Robert Clive's jewelled flask and export ban by the UK government!!

The jewel-encrusted flask Credit: PA / 
Clive's huqqa smoking set Credit: PA /

Robert Clive, often referred to as  Clive of India in numerous British India history books published in the west as if he were the master over the entire Indian continent, was as much popular as the governor and commander-in-chief of India as he was for his corrupt practices, wheeling and dealing and betrayal of trust. He not only founded the basic edifice of the British Empire but also the roots of corruption  in an  otherwise clean land in the 18th century. Now, the corruption is engulfing the the entire country and very much affected are the middle class and poor people.

jewel-encrusted flask. Robert Clive.

Robert Clive's famous  victory over the Nawab of Bengal Siraj-ud-Daulah (1733 – 2 July 1757) during the Battle of Plassey  

Nawab of Bengal Siraj

on  23 June 1757
changed the fate of the Indian subcontinent. Clive  got rid of the Nawab by instigating Nawab's own relatives to kill him.  Thus began the land-grabbing spree, exploitation of Indian natives, natural resources, etc.., by the British masters. Coming back to Clive, when he landed in England after retirement, he amassed so much wealth, he had to face an enquiry commission that brought corruption charges against him . To defend his case, he gave a spirited speech before the Parliament, but ultimately ended his life by committing suicide. An able administrator and an excellent  military officer with amazing leadership qualities, till this day, he remains a   controversial man - an enigma. 

Once in a while, the British media is flooded with  some news items on the plundered colonial Indian antiques /artifacts that come up for auction at the British auction houses. A few years ago When Tipu Sultan's heavy gold ring (with Devnagari inscription of "RAM", worn at the time of his death in 1799) was put up for auction by the descendants of lord Wellesley, the sensational scoop  appeared in the front page of many British papers. The descendants of some of the famous Indian colonial officers, seek the refuge of famous  auction houses to sell the hoards  plundered by their forefathers in India. They do it  for the purpose of tidying over their financial difficulties.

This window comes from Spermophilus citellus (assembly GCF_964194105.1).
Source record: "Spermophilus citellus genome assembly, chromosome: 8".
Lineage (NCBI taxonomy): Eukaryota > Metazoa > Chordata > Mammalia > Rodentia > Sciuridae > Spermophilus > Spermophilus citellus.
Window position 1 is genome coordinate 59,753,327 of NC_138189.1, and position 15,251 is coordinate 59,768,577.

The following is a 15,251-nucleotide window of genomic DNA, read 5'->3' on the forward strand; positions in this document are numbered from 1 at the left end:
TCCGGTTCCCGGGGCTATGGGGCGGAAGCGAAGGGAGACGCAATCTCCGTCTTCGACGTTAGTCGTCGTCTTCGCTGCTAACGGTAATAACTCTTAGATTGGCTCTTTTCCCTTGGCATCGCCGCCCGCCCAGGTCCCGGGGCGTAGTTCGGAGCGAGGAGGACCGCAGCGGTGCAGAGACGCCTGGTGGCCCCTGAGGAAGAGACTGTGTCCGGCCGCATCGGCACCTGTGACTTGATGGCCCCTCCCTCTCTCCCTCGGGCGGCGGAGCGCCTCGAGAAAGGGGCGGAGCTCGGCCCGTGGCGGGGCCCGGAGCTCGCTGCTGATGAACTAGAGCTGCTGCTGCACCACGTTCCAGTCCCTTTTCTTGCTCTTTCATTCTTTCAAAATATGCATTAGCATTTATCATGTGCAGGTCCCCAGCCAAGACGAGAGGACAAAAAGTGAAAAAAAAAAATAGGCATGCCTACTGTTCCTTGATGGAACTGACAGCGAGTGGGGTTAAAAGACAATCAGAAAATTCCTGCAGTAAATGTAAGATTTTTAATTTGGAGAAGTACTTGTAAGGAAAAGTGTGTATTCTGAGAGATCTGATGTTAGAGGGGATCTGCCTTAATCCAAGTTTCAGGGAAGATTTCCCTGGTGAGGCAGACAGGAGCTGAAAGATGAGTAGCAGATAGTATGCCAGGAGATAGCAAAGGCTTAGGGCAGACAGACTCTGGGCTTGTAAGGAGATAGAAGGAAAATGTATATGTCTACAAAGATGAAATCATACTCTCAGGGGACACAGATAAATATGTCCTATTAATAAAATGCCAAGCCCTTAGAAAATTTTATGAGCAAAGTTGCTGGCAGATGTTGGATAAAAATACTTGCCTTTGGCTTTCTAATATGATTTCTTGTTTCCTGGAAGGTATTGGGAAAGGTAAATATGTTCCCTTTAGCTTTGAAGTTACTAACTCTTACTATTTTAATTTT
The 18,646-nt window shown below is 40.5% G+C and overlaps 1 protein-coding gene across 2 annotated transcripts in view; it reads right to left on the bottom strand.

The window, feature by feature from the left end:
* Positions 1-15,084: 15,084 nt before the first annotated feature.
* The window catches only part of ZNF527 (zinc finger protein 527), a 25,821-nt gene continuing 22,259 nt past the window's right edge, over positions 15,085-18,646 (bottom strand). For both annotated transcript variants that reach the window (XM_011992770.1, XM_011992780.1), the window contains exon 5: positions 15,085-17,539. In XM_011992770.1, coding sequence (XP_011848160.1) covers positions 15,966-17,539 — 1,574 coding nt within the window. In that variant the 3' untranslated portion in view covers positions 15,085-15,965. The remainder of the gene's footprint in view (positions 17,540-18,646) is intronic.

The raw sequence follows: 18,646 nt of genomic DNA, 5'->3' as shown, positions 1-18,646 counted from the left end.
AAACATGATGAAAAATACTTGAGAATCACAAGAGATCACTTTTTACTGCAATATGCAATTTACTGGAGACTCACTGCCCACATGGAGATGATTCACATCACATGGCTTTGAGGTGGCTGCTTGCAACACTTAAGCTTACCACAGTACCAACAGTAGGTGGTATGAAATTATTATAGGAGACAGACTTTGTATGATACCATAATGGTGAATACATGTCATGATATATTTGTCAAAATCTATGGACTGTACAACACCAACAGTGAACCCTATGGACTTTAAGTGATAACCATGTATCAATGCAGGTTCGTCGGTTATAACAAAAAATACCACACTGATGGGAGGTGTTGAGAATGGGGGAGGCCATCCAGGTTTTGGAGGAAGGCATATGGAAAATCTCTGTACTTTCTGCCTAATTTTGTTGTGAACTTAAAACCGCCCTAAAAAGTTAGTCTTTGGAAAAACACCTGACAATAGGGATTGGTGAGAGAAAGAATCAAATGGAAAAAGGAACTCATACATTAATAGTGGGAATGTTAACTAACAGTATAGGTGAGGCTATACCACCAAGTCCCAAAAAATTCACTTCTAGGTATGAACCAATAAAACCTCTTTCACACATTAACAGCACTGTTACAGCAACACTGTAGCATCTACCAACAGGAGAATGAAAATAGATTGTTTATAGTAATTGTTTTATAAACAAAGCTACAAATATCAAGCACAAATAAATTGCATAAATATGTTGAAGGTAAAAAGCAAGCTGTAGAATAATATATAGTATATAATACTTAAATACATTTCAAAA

An extremely rare jeweled flask given to Clive of India after the Battle of Plassey in 1757 could be exported from the UK unless a buyer can match the £6 million price tag. plus VAT of £1.2 million. The flask has a silver interior and a gold exterior decorated in jade, emeralds and rubies.  The flask can be taken overseas unless a museum or individual can match the asking price of 6 million pounds (about $73 million).

The huqqa set of Clive has a price of £240,000,00 plus VAT of £48,000.00.  This rare piece is set with white sapphires and rubies and was part of an original collection at the imperial court in Delhi, taken to the UK from India.

In the very beginning of this year in January, 2017, Culture Minister Matt Hancock had put a temporary export ban on the rare jewelled  flask and on Clive's huqqa smoking set. This was done to save the jeweled Mogul treasures for the nation, besides offering a chance for the UK buyers to buy them. 

Mr Hancock had put exports ban on the treasures  following their sale, on the recommendation of the Reviewing Committee on the Export of Works of Arts and Objects of Cultural Interest (RCEWA). Many people view, the ban by the British government is a good move and will save the historical items associated with colonial India.

Mr Hancock said: "These treasures are not only exquisite, they provide us with a glimpse into the fascinating lifestyle and traditions of the Mughal Court and the British presence in India at the time.
I hope that we are able to keep these unique artifacts in the country to learn more about this extraordinary history."


01. The collection of Mogul treasures was bought for £4.7 million by Sheikh Saud al-Thani, a cousin of the Emir of Qatar, at Christie's in London in April for a museum of Islamic art in the Gulf state. The other items included were jewelled ceremonial dagger, etc. In total, the Sheikh  paid £15 million for the entire stuff amassed by Robert Clive.

02. Vida Schreiber, had inherited  part of the collection from her first husband, Viscount Clive. The members of the family wanted to sell it after her death.